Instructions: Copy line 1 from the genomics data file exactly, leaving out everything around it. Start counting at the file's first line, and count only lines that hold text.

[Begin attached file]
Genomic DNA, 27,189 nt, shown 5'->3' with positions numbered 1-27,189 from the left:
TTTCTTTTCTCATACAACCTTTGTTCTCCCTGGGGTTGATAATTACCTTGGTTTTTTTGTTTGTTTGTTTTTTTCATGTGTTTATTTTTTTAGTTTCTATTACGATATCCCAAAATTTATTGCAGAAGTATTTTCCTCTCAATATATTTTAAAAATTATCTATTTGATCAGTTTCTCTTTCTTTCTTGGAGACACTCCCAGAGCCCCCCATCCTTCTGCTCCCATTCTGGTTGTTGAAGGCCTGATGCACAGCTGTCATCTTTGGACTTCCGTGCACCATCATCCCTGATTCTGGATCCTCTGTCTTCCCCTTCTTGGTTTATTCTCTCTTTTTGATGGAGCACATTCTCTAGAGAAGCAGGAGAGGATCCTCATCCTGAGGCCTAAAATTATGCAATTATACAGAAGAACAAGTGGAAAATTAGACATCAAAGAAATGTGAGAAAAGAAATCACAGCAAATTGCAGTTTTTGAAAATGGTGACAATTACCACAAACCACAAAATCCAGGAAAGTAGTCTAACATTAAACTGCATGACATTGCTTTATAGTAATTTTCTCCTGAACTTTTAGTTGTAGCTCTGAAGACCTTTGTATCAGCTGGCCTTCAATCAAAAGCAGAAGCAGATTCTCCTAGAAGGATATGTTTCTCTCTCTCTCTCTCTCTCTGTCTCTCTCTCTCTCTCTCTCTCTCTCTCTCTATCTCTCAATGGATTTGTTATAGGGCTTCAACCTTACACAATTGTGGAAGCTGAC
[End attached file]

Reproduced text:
Genomic DNA, 27,189 nt, shown 5'->3' with positions numbered 1-27,189 from the left: